"Buenos dias", "buenas noches" -- this was the first words in a foreign language I heard in my life, as a three-year old boy growing up in developing post-war Western Germany, where the first gastarbeiters had arrived from Spain. Fascinated by the strange sounds, I tried to get to know some more languages, the only opportunity being TV courses of English and French -- there was no foreign language education for pre-teen school children in Germany yet in those days. Read more
To find some answers Tim Machan explores the language's present and past, and looks ahead to its futures among the one and a half billion people who speak it. His search is fascinating and important, for definitions of English have influenced education and law in many countries and helped shape the identities of those who live in them.
This volume provides a new perspective on the evolution of the special language of medicine, based on the electronic corpus of Early Modern English Medical Texts, containing over two million words of medical writing from 1500 to 1700.
Will the field of second language acquisition adopt a biological perspective? The authors of this cutting edge book hope so. Research points to a link between certain neurobiological mechanisms and second language acquisition. Trained in neurobiology, the authors of this book use science to develop biological accounts of various aspects of learning. In each chapter, one adult second language acquisition case illustrates the acquisition and use of four language learning processes--motivation, procedural and declarative memory, memory consolidation and attention. Learning is mediated by the brain. Therefore, while behavioral theories have been successful at focusing language learning research, these models ultimately have to be answerable to the brain’s structure and function. The Neurobiology of Learning: Perspectives from Second Language Acquisition describes and integrates a number of neurobiological mechanisms that underlie the various cognitive processes of second language learning.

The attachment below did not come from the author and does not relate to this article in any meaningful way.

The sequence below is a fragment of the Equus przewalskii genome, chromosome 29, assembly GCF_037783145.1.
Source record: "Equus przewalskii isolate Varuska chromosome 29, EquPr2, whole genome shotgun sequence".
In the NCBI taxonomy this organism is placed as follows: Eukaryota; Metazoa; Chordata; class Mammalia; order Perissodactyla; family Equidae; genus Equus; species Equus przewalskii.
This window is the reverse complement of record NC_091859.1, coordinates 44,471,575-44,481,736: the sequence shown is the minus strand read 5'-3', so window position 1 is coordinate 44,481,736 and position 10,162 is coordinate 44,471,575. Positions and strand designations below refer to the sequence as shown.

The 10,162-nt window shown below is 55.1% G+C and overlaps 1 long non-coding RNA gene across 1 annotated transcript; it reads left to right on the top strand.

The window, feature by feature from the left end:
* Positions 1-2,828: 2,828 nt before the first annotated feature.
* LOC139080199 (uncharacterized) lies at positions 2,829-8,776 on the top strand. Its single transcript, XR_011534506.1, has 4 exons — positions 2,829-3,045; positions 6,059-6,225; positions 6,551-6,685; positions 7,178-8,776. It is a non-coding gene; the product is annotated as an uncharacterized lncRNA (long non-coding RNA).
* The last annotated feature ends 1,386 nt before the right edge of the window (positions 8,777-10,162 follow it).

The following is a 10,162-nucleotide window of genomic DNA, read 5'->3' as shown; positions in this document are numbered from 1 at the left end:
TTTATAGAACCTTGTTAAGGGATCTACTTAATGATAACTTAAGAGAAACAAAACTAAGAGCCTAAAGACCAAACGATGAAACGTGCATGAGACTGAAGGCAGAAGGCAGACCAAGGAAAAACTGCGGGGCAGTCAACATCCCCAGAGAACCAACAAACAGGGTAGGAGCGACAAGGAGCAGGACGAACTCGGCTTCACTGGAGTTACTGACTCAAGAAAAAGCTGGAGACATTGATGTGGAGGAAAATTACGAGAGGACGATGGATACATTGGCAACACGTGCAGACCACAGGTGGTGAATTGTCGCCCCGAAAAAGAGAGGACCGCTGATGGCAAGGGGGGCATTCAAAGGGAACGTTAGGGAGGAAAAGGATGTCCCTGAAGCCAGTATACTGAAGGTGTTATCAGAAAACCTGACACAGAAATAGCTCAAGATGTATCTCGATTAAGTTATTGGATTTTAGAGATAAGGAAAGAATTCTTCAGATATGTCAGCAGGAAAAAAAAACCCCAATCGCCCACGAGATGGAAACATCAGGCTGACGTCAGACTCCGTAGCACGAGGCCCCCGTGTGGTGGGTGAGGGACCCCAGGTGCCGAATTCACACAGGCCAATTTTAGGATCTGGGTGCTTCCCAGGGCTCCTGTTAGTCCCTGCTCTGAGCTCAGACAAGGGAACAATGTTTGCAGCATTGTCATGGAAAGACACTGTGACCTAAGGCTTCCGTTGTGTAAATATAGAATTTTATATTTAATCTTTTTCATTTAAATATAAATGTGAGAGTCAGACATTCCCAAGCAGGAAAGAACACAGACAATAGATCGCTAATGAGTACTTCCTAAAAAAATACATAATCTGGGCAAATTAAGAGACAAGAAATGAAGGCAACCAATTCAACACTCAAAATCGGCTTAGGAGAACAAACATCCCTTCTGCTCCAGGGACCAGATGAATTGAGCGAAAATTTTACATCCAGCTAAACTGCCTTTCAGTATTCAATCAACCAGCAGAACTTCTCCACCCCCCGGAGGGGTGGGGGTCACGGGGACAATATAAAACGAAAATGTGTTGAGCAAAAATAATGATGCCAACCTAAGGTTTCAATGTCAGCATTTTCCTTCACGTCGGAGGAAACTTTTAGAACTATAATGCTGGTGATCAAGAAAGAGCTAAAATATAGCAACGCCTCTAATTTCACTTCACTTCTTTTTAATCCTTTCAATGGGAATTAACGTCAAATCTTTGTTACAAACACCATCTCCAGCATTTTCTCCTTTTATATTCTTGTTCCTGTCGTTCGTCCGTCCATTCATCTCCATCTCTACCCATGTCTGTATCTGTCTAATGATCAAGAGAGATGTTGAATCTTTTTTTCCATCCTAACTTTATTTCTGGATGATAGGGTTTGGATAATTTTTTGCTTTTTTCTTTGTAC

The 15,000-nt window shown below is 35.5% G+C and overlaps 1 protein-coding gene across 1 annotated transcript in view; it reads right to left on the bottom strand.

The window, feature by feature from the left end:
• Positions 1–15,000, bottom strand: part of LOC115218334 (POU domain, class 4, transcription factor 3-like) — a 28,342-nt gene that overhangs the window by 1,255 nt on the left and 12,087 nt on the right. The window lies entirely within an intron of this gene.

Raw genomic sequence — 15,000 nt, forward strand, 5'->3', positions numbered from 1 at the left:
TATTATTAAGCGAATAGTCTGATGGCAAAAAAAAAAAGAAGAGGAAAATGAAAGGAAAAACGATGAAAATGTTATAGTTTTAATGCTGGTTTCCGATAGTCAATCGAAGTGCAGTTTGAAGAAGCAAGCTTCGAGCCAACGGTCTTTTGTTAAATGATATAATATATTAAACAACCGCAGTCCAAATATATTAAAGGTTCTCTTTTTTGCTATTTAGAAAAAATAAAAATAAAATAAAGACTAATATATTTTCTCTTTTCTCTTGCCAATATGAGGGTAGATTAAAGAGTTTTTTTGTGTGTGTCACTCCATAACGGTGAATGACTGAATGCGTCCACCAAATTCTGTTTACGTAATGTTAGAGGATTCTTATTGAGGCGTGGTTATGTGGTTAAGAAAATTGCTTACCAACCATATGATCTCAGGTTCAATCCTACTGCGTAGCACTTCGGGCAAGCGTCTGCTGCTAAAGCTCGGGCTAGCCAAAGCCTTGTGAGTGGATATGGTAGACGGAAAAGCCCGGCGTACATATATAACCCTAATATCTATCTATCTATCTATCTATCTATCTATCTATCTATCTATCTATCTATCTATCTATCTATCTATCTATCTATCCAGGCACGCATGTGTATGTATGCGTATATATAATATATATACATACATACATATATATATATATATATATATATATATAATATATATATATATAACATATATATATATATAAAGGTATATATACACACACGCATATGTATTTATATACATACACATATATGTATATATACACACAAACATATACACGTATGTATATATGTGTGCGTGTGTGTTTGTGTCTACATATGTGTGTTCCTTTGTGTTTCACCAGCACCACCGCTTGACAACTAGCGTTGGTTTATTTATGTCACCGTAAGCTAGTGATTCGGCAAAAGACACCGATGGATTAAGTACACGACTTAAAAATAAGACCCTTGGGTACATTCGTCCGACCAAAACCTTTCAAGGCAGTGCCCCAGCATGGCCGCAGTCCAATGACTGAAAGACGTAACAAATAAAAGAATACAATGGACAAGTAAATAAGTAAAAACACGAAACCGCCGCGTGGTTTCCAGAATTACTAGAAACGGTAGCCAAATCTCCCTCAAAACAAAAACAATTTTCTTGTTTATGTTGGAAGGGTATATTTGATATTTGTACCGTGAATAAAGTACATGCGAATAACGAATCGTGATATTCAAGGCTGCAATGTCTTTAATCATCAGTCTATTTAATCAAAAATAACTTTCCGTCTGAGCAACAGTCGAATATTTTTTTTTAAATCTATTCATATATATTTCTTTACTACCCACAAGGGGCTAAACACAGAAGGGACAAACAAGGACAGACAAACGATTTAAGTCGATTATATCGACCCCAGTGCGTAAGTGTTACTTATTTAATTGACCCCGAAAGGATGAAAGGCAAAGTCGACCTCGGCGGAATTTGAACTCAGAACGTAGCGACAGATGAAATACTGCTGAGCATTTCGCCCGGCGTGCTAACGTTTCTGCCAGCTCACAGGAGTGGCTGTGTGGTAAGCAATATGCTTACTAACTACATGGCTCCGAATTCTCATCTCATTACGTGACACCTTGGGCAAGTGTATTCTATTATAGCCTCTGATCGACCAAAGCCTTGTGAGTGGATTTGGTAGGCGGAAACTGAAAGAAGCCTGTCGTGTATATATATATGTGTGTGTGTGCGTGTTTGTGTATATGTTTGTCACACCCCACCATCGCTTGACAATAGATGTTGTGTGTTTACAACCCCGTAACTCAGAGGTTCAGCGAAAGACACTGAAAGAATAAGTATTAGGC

This book assumes some background in the fundamentals of neurobiology. It will be of interest to researchers and students in the fields of applied linguistics, neuroscience, and cognitive science. It could also be used as recommended reading for graduate courses in neurolinguistics, language pathology and rehabilitation.